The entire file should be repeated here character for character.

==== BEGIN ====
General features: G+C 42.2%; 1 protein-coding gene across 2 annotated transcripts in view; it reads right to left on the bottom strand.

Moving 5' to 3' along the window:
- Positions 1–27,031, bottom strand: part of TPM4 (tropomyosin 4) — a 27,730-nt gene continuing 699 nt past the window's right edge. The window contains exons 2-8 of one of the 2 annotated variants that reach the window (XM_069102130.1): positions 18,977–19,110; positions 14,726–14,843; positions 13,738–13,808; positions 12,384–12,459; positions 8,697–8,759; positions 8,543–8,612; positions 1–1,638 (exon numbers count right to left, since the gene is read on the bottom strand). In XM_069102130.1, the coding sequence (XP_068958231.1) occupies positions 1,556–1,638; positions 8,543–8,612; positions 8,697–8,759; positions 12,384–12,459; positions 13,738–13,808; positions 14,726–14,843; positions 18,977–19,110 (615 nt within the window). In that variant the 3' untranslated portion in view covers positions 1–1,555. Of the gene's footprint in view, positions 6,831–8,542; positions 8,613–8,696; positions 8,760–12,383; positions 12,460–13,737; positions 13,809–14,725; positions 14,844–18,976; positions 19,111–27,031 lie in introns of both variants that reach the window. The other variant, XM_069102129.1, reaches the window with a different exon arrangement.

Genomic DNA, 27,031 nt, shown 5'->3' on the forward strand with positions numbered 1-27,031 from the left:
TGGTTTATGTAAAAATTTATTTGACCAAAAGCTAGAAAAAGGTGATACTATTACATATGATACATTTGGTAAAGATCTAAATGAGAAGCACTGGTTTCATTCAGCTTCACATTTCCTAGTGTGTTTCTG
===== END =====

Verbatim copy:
General features: G+C 42.2%; 1 protein-coding gene across 2 annotated transcripts in view; it reads right to left on the bottom strand.

Moving 5' to 3' along the window:
- Positions 1–27,031, bottom strand: part of TPM4 (tropomyosin 4) — a 27,730-nt gene continuing 699 nt past the window's right edge. The window contains exons 2-8 of one of the 2 annotated variants that reach the window (XM_069102130.1): positions 18,977–19,110; positions 14,726–14,843; positions 13,738–13,808; positions 12,384–12,459; positions 8,697–8,759; positions 8,543–8,612; positions 1–1,638 (exon numbers count right to left, since the gene is read on the bottom strand). In XM_069102130.1, the coding sequence (XP_068958231.1) occupies positions 1,556–1,638; positions 8,543–8,612; positions 8,697–8,759; positions 12,384–12,459; positions 13,738–13,808; positions 14,726–14,843; positions 18,977–19,110 (615 nt within the window). In that variant the 3' untranslated portion in view covers positions 1–1,555. Of the gene's footprint in view, positions 6,831–8,542; positions 8,613–8,696; positions 8,760–12,383; positions 12,460–13,737; positions 13,809–14,725; positions 14,844–18,976; positions 19,111–27,031 lie in introns of both variants that reach the window. The other variant, XM_069102129.1, reaches the window with a different exon arrangement.

Genomic DNA, 27,031 nt, shown 5'->3' on the forward strand with positions numbered 1-27,031 from the left:
TGGTTTATGTAAAAATTTATTTGACCAAAAGCTAGAAAAAGGTGATACTATTACATATGATACATTTGGTAAAGATCTAAATGAGAAGCACTGGTTTCATTCAGCTTCACATTTCCTAGTGTGTTTCTG